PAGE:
SPAIN NOW INDEPENDENT OF MARSHALL AID PLAN
From Our Correspondent in Spain Spain is now independent of the Marshall Aid Phu This is the immediate and most obvious effect of th, " Franco-Peron Protocol," as it is called, the trade agree merit between the Argentine and Spain, which tea. signed in Buenos Aires last week.
The agreement in its general terms provides for a loan of .1350 million pesos to Spain, at the rate of 350 million pesos a year from the date of signature till 1951. it is interesting to
What remains over and above will be credited to the Argentine in Spain in the form of active participation in Spanish business and cultural activities which shall be judged to be in the interests of the two nations.
These are said to include: (I) The construction in Spanish dockyards of ships and other naval material for the Argentine. .
(2) The construction in Spanish ports of silos, warehouses and special refrigerating plants for the storing of Argentine goods destined for Europe.
(3) The participation of the Argentine in some industrial and agricultural societies in Spain with the idea of mutual help in these industries between the two countries.
A NEW ERA
It is certain that this agreement will mark the opening of a new era in Spanish-Argentine relations, and will bring the active co-operation between this country and the South American slates to a new level.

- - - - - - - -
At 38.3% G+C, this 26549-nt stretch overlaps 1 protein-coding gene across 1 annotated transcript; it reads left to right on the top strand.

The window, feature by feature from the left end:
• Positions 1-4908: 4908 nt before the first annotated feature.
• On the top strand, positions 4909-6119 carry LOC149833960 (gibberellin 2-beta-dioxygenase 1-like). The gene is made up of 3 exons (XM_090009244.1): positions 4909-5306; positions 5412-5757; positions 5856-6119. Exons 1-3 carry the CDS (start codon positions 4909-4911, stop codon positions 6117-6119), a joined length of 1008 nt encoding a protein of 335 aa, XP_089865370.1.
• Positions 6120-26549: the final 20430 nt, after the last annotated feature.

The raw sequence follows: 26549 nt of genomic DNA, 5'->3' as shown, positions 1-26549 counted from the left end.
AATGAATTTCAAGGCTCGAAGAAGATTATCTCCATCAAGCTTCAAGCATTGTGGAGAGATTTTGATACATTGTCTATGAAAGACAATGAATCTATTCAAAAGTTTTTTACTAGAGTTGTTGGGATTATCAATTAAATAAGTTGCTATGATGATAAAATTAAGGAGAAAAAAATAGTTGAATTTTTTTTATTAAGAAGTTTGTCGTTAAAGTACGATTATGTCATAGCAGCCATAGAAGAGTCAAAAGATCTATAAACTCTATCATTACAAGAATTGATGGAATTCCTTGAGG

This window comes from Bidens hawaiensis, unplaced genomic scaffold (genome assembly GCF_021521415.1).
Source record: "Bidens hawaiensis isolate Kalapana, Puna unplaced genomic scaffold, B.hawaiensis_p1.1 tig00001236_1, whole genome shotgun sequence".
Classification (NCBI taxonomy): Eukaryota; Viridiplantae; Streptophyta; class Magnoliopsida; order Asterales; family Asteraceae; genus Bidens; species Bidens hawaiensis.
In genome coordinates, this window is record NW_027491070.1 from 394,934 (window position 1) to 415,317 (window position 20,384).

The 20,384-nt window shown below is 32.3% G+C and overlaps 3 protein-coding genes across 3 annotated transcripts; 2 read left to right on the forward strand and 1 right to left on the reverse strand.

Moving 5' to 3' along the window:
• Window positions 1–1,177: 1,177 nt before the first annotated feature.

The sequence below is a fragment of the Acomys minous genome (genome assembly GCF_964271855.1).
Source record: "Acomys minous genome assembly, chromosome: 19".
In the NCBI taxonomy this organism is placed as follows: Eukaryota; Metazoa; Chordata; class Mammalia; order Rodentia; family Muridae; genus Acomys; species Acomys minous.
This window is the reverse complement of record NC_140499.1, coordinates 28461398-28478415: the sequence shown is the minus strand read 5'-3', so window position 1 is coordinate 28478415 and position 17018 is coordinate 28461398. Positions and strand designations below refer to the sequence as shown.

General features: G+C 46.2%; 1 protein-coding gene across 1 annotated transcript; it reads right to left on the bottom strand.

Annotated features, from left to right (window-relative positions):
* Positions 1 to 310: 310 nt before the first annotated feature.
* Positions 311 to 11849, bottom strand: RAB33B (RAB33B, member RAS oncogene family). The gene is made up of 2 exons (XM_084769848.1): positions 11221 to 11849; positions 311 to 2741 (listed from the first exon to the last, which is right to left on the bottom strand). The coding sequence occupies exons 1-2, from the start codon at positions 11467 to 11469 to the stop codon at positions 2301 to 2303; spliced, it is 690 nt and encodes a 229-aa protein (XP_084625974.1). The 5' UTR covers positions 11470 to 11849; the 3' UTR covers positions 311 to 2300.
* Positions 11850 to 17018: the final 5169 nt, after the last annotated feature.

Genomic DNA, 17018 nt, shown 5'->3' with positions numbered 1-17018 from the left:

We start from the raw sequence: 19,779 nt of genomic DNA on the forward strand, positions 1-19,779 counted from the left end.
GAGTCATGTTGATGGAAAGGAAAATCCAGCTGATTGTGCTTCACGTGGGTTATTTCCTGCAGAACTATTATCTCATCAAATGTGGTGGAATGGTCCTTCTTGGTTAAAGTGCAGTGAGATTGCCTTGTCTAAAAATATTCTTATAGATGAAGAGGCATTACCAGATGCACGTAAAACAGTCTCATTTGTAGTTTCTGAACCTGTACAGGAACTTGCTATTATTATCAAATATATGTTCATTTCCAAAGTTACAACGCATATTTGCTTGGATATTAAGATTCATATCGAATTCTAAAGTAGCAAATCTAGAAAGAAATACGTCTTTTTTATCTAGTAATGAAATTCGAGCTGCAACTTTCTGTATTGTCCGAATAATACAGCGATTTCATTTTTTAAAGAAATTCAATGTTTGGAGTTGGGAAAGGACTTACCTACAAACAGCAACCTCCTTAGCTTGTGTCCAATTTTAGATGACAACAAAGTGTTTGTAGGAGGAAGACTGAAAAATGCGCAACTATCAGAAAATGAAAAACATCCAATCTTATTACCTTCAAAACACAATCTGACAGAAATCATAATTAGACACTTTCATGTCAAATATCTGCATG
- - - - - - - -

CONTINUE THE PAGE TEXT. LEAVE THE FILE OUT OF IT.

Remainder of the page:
Indeed it would not be surprising to hear of a pact of mutual help between all these countries and Spain.
There is no doubt that it is a most favourable agreement for Spain and will make her independent of the European Recovery programme, as Marshall Aid is now called.
The very contradictory statements front America about Spain's inclusion in the Plan have been received here with the usual disdain. But much interest was aroused by the long talks Mr. Myron Taylor had with Franco and his Foreign Minister, though no details of the talks were revealed, and Mr. Myron Taylor refused to talk politics in the Press conference which he gave.
IS THERE BOYCOTT ?
Is there an unofficial boycott of Spain in British exports, if so why? Recently lists were published in all the main agricultural districts of Spain of the agricultural machinery which would be on sale in the next few months.
Most of the American types of tractors, harrows, etc., were in evidence but there was not a single British machine on the list, not at least in the one which I was able to get hold of.
Further even before the opening of the French frontier it was possible to buy some French luxury goods in the Spanish shops at reasonable prices but our usual British brands of fountain-pens, razors, typewriters. etc., were nowhere to be found.
British cars too are nowhere to be seen while American makes are now arriving, it is true, in reduced numbers.